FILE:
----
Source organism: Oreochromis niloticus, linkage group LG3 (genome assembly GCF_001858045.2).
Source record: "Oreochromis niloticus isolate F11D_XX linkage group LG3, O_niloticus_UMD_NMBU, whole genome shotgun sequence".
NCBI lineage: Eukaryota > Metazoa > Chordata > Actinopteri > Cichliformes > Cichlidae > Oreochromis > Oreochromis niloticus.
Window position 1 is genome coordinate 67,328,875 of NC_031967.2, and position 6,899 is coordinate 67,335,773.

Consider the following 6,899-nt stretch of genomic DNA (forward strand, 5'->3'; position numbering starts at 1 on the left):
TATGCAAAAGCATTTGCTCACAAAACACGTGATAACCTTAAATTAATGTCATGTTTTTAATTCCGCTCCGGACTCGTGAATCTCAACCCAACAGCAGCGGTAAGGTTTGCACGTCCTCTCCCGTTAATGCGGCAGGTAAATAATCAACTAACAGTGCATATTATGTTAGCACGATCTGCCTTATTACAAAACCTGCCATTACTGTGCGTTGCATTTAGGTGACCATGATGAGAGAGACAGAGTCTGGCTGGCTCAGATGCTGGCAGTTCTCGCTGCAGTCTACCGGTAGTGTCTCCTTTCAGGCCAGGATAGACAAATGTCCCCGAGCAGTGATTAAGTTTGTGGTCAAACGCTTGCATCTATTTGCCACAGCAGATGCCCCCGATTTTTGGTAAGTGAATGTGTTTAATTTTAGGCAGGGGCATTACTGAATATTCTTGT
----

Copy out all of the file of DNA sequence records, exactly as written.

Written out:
Source organism: Oreochromis niloticus, linkage group LG3 (genome assembly GCF_001858045.2).
Source record: "Oreochromis niloticus isolate F11D_XX linkage group LG3, O_niloticus_UMD_NMBU, whole genome shotgun sequence".
NCBI lineage: Eukaryota > Metazoa > Chordata > Actinopteri > Cichliformes > Cichlidae > Oreochromis > Oreochromis niloticus.
Window position 1 is genome coordinate 67,328,875 of NC_031967.2, and position 6,899 is coordinate 67,335,773.

Consider the following 6,899-nt stretch of genomic DNA (forward strand, 5'->3'; position numbering starts at 1 on the left):
TATGCAAAAGCATTTGCTCACAAAACACGTGATAACCTTAAATTAATGTCATGTTTTTAATTCCGCTCCGGACTCGTGAATCTCAACCCAACAGCAGCGGTAAGGTTTGCACGTCCTCTCCCGTTAATGCGGCAGGTAAATAATCAACTAACAGTGCATATTATGTTAGCACGATCTGCCTTATTACAAAACCTGCCATTACTGTGCGTTGCATTTAGGTGACCATGATGAGAGAGACAGAGTCTGGCTGGCTCAGATGCTGGCAGTTCTCGCTGCAGTCTACCGGTAGTGTCTCCTTTCAGGCCAGGATAGACAAATGTCCCCGAGCAGTGATTAAGTTTGTGGTCAAACGCTTGCATCTATTTGCCACAGCAGATGCCCCCGATTTTTGGTAAGTGAATGTGTTTAATTTTAGGCAGGGGCATTACTGAATATTCTTGT